1 0x0 mstore
2 0x20 mstore
4 0x40 mstore
8 0x60 mstore
16 0x80 mstore
32 0xa0 mstore
64 0xc0 mstore
128 0xe0 mstore

// We want to use 'msize' as our pointer to the next element in our
// output array. It's self-incrementing, so we don't need to call
// '0x20 add' every iteration. It also costs 2 gas, as opposed to
// duplicating a stack-based pointer which costs 3 gas.
// Reducing the stack depth also removes the need for 1 swap op (3 gas),
// as we would otherwise need to increment both the output array pointer
// and the calldata pointer, which requires a swap
// Total gas saving: 10 gas per iteration

// in order to do this, we store data in a word that is one word after the
// reserved bloom filter memory.
// We use the memory from 0x100 to 0x1100 to store our bloom filter,
// which is 128 machine words. Some testing showed we only need 85 words,
// but having a value that is a power of 2 allows for very cheap indexing in our
// main loop, which is worth the extra gas costs of a larger filter
0x01 0x1100 mstore

// Push the calldata pointer onto the stack. First array element will be at index 0x44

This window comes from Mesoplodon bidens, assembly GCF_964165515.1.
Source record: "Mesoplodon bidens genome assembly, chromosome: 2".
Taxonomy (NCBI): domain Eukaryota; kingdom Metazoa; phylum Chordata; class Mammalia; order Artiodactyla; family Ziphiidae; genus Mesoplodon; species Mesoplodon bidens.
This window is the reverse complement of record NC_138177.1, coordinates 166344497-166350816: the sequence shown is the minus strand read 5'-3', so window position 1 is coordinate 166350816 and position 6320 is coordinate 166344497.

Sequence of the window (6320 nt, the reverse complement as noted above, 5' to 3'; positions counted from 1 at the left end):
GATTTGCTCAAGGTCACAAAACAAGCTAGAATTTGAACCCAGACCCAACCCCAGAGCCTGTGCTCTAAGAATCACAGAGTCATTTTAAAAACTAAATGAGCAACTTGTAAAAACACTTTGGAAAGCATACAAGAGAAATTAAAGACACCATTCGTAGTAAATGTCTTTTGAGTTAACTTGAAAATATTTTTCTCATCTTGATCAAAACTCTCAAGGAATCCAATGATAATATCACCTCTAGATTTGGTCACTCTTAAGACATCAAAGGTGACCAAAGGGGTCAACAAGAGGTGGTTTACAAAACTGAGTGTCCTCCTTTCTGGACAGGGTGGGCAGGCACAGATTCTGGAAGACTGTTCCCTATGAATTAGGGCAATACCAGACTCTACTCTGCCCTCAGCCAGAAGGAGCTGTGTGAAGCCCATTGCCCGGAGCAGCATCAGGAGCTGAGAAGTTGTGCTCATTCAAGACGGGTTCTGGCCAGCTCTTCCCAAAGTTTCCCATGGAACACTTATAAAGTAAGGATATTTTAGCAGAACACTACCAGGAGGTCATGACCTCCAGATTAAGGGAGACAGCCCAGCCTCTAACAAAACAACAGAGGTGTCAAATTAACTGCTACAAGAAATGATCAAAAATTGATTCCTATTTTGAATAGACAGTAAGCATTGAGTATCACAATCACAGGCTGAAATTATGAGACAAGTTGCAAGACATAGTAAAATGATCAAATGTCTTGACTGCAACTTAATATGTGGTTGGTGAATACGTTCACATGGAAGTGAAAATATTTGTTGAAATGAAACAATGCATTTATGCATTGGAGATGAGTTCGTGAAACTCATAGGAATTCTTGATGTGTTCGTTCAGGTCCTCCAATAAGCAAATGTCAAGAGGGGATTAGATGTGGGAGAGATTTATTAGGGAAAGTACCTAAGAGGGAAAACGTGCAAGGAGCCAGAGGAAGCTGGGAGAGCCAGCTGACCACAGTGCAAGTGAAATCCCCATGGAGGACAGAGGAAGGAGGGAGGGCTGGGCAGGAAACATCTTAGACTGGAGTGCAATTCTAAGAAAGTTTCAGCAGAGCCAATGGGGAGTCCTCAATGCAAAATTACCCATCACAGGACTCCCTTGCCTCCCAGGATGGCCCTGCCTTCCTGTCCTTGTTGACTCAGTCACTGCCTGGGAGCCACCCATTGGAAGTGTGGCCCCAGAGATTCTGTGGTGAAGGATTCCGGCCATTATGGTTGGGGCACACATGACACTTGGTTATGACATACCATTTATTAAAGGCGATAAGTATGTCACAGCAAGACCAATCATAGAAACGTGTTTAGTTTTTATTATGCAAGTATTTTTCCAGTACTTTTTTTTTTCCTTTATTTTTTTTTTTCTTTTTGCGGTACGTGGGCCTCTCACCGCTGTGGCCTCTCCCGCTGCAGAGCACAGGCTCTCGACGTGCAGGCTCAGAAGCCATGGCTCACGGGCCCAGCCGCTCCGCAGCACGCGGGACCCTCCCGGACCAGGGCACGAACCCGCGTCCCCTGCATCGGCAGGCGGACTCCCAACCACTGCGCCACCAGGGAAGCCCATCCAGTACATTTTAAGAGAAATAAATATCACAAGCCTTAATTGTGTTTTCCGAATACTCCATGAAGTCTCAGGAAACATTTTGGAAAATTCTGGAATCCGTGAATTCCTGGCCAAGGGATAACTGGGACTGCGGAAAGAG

0x44

// ### MAIN LOOP
// We know there's at least one array element, so fall into the loop
loop_start:
dup1 calldataload           // stack state: v
// In order to convert v into a bloom filter key, we need to 'hash' v
// and create a deterministic pseudo-random number.
// Multiplying v by a large prime does the trick. Not very 'random' but it adds
// enough entropy for the filter to work. We use the field-modulus of the
// 254 bit Barreto Naehrig curve 'bn128' as it's big, it's prime and I happen to have it
// lying around my project files
0x30644e72e131a029b85045b68181585d97816a916871ca8d3c208c16d87cfd47 mul // stack state: h s

// N.B. we consume 'v' with the above op. If we need to add 'v' to the set, we
// need to pull it out of calldata again. If the probability of adding an
// element to a set is < 5/8, grabbing it back is cheaper than keeping v
// around, as we would need to pop it off the stack if we don't add v to the set

// Get the memory index of the bloom filter limb for this value
// a logical AND between h and 0xfe0 produces a pseudorandom number
// from 0 to 4,064 that is divisible by 32
// i.e. memory indices for 32 byte words from 0 to 128.
// If the bloom filter range was not a power of 2 we wouldn't be able to
// use a logical AND to pull out a limb index and would need a more expensive mod opcode.
// We add 0x100 to the lookup index to account for our lookup table
dup1 0xfe0 and 0x100 add    // stack state: i h s

// Now that we have a filter limb, we need a pseudo random 8-bit value to